Andrew Gravett


Andrew Gravett

As executive pastry chef at The Langham Hotel in London, Andrew Gravett knows everything there is to know about baking. With a background in Michelin-starred restaurants and travelling the world working with chocolate producer Valrhona, he now showcases his creations at one of the finest hotels in the capital.

Pastry chefs are often the unsung heroes of the kitchen. They work just as hard (if not more) than the headline-winning head chefs, consistently producing things of incredible beauty and flavour, employing techniques unique to their craft. For Andrew Gravett, the executive pastry chef at The Langham in London, however, it didn’t take long for him to realise that the pastry section was where he was meant to be.

‘My mother’s French and cooks very good food, which probably played a part in wanting to be a chef, but there was never a particular moment or ‘spark’,’ he explains. ‘I was the only boy to do home economics for GCSE, so there must have been some determination to become one from an early age.’

With GCSEs over, Andrew went off to France to complete a four-year apprenticeship in Normandy, working in various restaurants and pastry shops. ‘I was only getting about 700 francs a month, which was about £70, for working six days a week, but I loved it,’ he says. ‘I had a pretty old-school boss who would throw plates and pans around, but he taught me how to work hard and I grew up massively. After another two years working in a pastry shop in Normandy I came back to England to work at Thackeray’s in Kent, which was owned and run by a chef called Bruce Wass. He really understood flavour; back in France things were done because that’s how they’d been done for years, but Bruce was always evolving and trying new things.’

A year-and-a-half later, Andrew decided to up sticks and head to London, landing a job at The Capital Hotel, around the same time Eric Chavot became head chef. Originally planning to just work in pastry for three months before moving onto another section, he eventually became head pastry chef after a year. A few years later, the restaurant received a second Michelin star. ‘Chef Eric is a good friend, but he drove me mad,’ Andrew laughs. ‘We had a team of eight pastry chefs for a restaurant with forty covers, and we were making absolutely everything in-house. At one point we had this tray of fifteen chocolate bonbons to be passed around at every dinner, and we had to make nearly 2,000 of them a week to keep on top of it.’

By this point, Andrew knew it was pastry he wanted to focus on above everything else. ‘I didn’t see any difference in cooking meat, fish or vegetables, but with pastry, you have bread, breakfast, jams, chocolate, desserts, ice creams – it’s endless. There’s always something new to learn with pastry; cooking meat, fish and vegetables wasn't for me.’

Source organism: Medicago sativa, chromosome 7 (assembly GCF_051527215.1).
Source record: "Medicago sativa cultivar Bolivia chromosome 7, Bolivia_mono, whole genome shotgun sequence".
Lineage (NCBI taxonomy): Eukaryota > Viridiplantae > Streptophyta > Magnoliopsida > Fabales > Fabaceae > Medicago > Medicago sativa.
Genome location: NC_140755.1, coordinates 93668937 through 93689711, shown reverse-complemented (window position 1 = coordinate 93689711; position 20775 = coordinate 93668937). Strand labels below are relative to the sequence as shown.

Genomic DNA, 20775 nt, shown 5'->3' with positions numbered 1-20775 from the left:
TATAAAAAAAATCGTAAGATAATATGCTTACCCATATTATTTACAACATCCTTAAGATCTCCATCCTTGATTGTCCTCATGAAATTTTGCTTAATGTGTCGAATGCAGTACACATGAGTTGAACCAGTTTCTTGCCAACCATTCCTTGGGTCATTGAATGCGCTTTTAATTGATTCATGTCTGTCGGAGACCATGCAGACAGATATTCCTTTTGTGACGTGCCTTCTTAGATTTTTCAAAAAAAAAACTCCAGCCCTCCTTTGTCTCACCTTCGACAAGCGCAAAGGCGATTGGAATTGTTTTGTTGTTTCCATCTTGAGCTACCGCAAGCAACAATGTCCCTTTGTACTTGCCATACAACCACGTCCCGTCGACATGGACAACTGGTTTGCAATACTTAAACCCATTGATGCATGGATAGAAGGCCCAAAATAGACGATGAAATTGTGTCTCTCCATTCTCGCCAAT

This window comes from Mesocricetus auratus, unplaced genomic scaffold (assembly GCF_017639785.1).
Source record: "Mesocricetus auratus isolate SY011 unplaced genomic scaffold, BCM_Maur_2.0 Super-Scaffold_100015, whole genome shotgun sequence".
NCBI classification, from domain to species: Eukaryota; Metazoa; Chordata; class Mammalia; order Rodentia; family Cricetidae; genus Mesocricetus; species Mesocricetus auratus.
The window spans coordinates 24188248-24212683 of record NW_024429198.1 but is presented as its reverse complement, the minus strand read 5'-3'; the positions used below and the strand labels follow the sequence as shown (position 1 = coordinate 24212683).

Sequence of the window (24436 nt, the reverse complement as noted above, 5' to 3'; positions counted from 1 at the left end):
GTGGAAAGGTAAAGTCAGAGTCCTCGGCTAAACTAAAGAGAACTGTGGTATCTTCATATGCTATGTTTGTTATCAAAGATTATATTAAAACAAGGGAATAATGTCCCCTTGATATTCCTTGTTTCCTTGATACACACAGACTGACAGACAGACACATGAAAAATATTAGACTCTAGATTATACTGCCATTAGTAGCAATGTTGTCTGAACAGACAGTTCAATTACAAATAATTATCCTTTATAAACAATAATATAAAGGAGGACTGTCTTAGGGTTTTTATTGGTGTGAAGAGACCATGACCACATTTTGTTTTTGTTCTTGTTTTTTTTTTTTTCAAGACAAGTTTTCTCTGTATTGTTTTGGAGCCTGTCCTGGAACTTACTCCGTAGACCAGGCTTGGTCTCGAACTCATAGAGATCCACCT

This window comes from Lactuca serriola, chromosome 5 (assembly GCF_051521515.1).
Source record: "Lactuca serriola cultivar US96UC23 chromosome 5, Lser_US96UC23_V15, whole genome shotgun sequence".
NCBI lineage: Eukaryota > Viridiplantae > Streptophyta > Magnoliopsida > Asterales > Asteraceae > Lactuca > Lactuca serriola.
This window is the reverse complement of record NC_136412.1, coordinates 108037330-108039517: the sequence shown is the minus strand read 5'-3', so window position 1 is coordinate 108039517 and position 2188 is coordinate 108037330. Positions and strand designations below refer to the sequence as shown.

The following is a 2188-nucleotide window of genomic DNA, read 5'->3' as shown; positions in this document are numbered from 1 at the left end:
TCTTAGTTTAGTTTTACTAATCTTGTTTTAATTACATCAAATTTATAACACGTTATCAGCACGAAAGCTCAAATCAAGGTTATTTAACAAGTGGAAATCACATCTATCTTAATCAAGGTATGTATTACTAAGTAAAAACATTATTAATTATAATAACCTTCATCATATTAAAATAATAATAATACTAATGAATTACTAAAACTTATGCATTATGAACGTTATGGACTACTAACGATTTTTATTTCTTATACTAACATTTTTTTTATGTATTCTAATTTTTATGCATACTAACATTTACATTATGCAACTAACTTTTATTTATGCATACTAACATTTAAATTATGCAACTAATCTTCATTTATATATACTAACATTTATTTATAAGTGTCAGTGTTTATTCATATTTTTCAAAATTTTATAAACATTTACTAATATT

Working with Eric was the most influential part of Andrew’s career, and he stayed at The Capital for eight years. ‘I learned about caramelisation, how to get the maximum flavour out of ingredients, to reduce sweetness – his cooking is the best I’ve had. He would send me off to France to learn how to make jam, chocolates and ice creams, and his high profile led to my next job with Valrhona.’

Valrhona is one of the most highly regarded chocolate manufacturers and used by almost all top pastry chefs, so it was a dream move for Andrew. Over the next seven years he worked in chocolate development around the world, getting to grips with the science behind pastry and truly understanding how ingredients work in combination with one another. ‘I learned about cooking from Eric at The Capital, but for understanding pastry and really delving into the technical side of it, I couldn’t have asked for a better place to work than Valrhona,’ he explains.

On his return to England, Andrew initially helped out a friend at a pastry shop for a year before deciding to take time off from professional cooking for the first time in his life. ‘I became a taxi driver in Sittingbourne, which I absolutely loved,’ he says. ‘I’d work for eight hours a day, then go home and wouldn’t even think about work until the next morning. I also worked at a ready meal factory, just to see what it was like. Whenever I was training chefs I’d say, ‘work like you’re on a factory line’, but I wanted to experience it first-hand.’

With his curiosity satisfied, Andrew felt the call of the kitchen once more, and when he heard Cherish Finden was leaving The Langham in 2017, he applied to take over as executive pastry chef. Since then, he’s been making the menu his own, looking after every aspect of pastry across the hotel and its restaurants.

‘We completely changed the style,’ he says. ‘Cherish did fantastic, beautiful things in her own way which I tried to keep doing for a few months before realising it just wasn’t for me. We started going back to basics, serving really classical dishes like Paris-Brest and opera cake, but using some of the techniques and tricks I’d learned during my time at Valrhona. We aim to make our desserts lighter by reducing sweetness and fat where we can both through ingredients used and methods in production. The last thing you want is a heavy dessert at the end of a meal that leaves you feeling uncomfortable, but you still want that indulgent, delicious flavour to round things off.’

It’s clear that Andrew is an incredibly talented pastry chef – after all, he’s in charge of one of the most famous afternoon teas in London. He’s working hard on making the vegan, gluten-free and other free-from offerings the best they can be, ensuring every visitor to The Langham gets to taste his creations, and enjoying the creative freedom the hotel gives him. The taxi rank’s loss is certainly the pastry world’s gain.